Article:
Sub-tropical rainforests are generally found where the rainfall is more than 1300mm annually and growing in fertile eutrophic parent rocks (basalt and rich shales), you’ll most likely find subtropical rainforest favouring sheltered gullies from sea level to about 900 metres. There is normally a well developed multi layered canopy of between 10 and 60 species of trees, many of which will exhibit the buttressing commonly associated with rainforest trees. Strangler species, including the ubiquitous Strangler Fig, stands of Bangalow Palms, woody vines and large epiphytes such as Orchids, Birdsnest, Elk and Staghorn ferns will be obvious, and the ground cover will consist of ground ferns and large leafed herbs.
Littoral Rainforest is similar to Subtropical Rainforest, but occurs when it is close to the sea and exposed to salt laden winds. Usually on nutrient enriched deep sands or soils derived from slates and basalts, it’s considered more as a distinctive series of communities rather than a subform of rainforest. Three other distinctive rainforest or semi rainforest communities occur in some regions but are not generally recognised as subforms. One of these, Palm Rainforests, is dominated by Bangalow or Cabbage Palm stands, and are often found in company of Melaleuca (Ti Tree) swamp forests. Although most have been filled in for residential development, some still occur in isolated pockets throughout the region.
Dry Rainforest types are distinguished from Subtropical rainforest by scattered emergent species such as Hoop Pine, Teak (Flindersia australis) and Lacebark (Brachychiton discolor) trees in the upper canopy, and 10 to 30 species in the lower canopy. Buttressing and palms are uncommon or absent. Very large vines are common, and a prickly shrub layer, with species sporting delightful common names like “Wait-a-While” and “Lawyer Vine”, is usually well developed. Ground cover is limited to leaf litter and sometimes a few species of large epiphytes. Dry rainforest is usually found on fertile eutrophic rock soils, and favours sheltered warm areas with rainfall around 600mm to 1100mm per year, marked by a dry spell.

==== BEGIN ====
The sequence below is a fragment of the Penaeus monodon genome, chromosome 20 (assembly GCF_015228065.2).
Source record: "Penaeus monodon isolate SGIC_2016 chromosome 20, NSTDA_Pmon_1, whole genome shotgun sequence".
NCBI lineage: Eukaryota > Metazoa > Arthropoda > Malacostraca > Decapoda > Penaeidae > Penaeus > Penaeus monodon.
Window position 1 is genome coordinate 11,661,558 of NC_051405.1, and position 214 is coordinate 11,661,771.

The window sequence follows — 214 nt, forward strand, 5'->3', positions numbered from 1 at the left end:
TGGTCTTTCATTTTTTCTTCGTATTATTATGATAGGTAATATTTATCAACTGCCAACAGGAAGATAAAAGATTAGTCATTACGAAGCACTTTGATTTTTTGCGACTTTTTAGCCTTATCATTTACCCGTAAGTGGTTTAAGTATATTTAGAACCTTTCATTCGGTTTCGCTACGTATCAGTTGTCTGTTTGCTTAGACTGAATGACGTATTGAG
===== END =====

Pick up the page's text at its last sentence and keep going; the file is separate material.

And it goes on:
Found on poorer soils consisting rocks such as rhyolite, trachyte and slates in the Tweed (Wollumbin) Volcano region, and on the more fertile eutrophic rocks in southern cooler regions, Warm Temperate Rainforest requires rainfall over 1300mm per year. Distinguished by a two strata layer which creates a more even canopy of trees, only 3 to 15 species will be evident, with stranglers, palms, woody vines and buttressing rare or absent. The tree trunks tend to be slender and uniform in appearance, with distinct circular shaped communities of whitish lichens covering the bark. Tree and ground ferns are frequent, and epiphytes can be common but are not generally abundant in the numbers or species present.
The last type of rainforest represented in CERRA, is that of the Cool Temperate Rainforest. It is noted for its commonest and most often only dominant species, the Southern or Antarctic Beech (Nothofagus moorei), which is testament to Australia’s being part of the southern supercontinent, Gondwanaland, more than 130 million years ago.
Found at altitudes of 900 to 1500 metres, Cool Temperate rainforests receive between 1750mm to 3000mm of rain annually, and are often shrouded in frequent mists when it’s not raining. While they mostly display 2 strata, you will sometimes find just one, with a uniform canopy of just 2 or 3 species. Stranglers and palms are absent, as is plank buttressing, but the tree trunks can be of massive size. Large vines and epiphytes will be rare or absent, although thin wiry vines and a few small ferns and orchids may occur. Ground ferns and tree ferns are very common and mossy epiphytes and lichens are in greatest abundance here.
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